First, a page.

The organizers of the Student Nonviolent Coordinating Committee (SNCC – “Snick”) were the front-line fighters in the Southern Freedom Movement in the decade of the sixties. Based primarily in rural towns throughout the nation’s “Black Belt” south, these young women and men, most between the ages of 18 and 25, braved terrifying confrontations with white supremacist violence in their efforts to organize grassroots citizens, crack the walls of segregation and register African Americans to vote.
Founded in 1960 in North Carolina, by black college students from across the south, SNCC was largely responsible for spreading the use of “sit-ins” (and other forms of direct nonviolent action) as a major tactic against racial discrimination in public spaces. SNCC was a key collaborator with the Congress of Racial Equality (CORE) in the Freedom Rides of 1961 where interracial groups of nonviolent activists rode interstate buses into the deep South to challenge segregationist practices in public interstate transportation facilities and on the buses themselves. They suffered horrific beatings, arrests and jailings but their courage helped move the country toward a firm legal stand against discrimination in interstate travel. Their collaborations with CORE, the NAACP and other movement organizations created “Freedom Summer” in 1964, in which hundreds of students from northern white colleges joined black organizers and grassroots community members in a major onslaught against legal apartheid in Mississippi. As a part of “Freedom Summer”, SNCC was essential to the development of the Mississippi Freedom Democratic Party (MFDP). The MFDP was an interracial alternative to the all-white regular Democratic Party and sent delegates to the 1964 Democratic National Convention in Atlantic City, challenging the nation to recognize the illegitimacy of the “regular” party. In the communities where they worked, SNCC often partnered with other grassroots organizations in the creation of alternative educational and cultural institutions such as libraries, community centers, Freedom Schools, the Free Southern Theater, and the SNCC Freedom Singers. In all of this work SNCC was developing an organic model for community organizing that was indigenous to the experience of African Americans in the rural south, a model based in the life of the black community and its institutions.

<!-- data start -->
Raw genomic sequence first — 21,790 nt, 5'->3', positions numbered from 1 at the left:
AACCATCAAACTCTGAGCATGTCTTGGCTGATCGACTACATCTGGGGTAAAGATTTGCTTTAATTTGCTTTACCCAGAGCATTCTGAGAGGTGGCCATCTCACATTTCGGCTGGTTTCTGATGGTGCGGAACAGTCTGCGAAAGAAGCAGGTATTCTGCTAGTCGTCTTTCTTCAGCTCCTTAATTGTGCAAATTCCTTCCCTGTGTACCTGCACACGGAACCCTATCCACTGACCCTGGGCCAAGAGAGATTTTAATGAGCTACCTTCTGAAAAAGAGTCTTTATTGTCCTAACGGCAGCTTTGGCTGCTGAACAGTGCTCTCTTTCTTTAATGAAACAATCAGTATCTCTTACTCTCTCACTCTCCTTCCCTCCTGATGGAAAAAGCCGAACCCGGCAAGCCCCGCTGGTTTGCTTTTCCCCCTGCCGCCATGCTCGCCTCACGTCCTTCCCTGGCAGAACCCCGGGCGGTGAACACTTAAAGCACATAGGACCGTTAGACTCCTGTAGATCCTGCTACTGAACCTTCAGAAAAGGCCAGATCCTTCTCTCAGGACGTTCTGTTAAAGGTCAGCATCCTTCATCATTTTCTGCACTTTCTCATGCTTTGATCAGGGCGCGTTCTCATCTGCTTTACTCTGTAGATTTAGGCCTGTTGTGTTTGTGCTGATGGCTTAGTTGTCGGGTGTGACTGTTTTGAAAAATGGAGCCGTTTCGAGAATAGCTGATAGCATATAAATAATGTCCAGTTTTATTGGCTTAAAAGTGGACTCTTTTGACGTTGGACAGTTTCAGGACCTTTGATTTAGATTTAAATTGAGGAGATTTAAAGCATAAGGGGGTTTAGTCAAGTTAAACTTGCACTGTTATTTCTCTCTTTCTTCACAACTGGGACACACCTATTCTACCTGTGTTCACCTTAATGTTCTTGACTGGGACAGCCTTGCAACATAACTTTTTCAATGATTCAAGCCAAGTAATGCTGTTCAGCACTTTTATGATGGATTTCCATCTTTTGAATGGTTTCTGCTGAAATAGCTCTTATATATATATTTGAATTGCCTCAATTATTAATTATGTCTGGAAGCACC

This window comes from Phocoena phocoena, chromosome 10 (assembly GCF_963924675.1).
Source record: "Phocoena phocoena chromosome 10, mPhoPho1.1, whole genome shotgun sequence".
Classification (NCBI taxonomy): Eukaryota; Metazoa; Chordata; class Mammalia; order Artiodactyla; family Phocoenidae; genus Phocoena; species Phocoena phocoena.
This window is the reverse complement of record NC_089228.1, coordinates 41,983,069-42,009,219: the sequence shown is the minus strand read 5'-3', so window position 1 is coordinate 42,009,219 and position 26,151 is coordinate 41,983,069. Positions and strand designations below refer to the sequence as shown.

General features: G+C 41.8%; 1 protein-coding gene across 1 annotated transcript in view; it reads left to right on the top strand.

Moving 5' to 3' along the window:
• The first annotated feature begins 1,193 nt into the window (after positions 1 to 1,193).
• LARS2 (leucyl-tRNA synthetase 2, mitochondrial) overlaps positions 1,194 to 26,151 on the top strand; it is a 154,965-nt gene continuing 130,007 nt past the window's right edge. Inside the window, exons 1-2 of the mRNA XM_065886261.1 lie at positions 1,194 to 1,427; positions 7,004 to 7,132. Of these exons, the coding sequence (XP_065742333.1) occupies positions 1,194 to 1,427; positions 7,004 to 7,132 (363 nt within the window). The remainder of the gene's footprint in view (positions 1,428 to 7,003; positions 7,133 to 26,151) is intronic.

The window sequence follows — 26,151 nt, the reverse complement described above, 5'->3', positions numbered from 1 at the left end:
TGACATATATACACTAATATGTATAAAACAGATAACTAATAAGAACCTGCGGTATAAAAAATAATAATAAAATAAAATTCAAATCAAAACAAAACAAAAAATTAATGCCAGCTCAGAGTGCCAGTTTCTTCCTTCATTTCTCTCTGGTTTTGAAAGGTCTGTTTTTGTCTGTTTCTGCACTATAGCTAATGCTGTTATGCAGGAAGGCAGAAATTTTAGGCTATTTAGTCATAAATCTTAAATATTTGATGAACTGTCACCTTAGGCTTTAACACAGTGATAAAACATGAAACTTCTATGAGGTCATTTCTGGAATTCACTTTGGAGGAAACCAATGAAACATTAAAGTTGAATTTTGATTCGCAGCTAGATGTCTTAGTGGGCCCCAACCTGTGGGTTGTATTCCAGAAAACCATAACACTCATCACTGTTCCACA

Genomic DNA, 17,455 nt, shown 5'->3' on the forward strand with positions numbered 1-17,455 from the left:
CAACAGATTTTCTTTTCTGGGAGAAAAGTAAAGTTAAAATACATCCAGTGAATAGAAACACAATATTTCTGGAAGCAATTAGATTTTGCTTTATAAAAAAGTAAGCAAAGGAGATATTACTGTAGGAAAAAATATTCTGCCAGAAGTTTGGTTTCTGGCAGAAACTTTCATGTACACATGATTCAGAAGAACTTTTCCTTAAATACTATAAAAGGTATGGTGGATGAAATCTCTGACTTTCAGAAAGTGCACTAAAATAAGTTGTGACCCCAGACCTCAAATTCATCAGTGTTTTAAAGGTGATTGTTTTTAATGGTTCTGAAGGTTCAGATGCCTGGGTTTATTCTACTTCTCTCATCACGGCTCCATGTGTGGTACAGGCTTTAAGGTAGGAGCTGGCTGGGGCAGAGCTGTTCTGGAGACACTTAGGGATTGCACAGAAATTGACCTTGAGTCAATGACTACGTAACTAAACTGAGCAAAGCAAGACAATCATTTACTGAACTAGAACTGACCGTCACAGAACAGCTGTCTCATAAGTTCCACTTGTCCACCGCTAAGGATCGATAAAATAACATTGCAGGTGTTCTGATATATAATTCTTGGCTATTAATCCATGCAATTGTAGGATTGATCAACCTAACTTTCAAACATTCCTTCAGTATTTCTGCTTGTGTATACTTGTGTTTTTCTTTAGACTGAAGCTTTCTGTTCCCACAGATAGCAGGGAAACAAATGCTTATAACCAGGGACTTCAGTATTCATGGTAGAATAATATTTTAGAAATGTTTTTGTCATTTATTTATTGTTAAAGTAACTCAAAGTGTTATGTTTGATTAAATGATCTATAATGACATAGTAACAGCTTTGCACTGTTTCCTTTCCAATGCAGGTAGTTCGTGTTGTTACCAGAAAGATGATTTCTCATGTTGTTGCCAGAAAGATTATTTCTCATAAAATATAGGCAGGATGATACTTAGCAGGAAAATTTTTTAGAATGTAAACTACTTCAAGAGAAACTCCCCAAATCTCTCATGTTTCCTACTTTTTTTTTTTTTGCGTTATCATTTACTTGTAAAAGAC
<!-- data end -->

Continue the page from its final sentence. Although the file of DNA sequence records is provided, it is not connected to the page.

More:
In her interview with the Veterans of Hope Project, Gwendolyn Zoharah Simmons, describes her experience as a member of SNCC and a local leader in the Mississippi Freedom Summer Project of 1964. Her testimony illustrates the core elements of this model. When Zoharah arrived in Laurel, Mississippi — at great risk and against her family’s wishes — she was greeted with open arms by individuals and families in the town’s black community who had been struggling for years to make incremental improvements in their lives. She describes knocking at the door of Mrs. Euberta Sphinks, a local organizer, introducing herself as a freedom worker, and hearing Mrs. Sphinks say to her : “Girl, I been waiting for you all my life. Come on in.”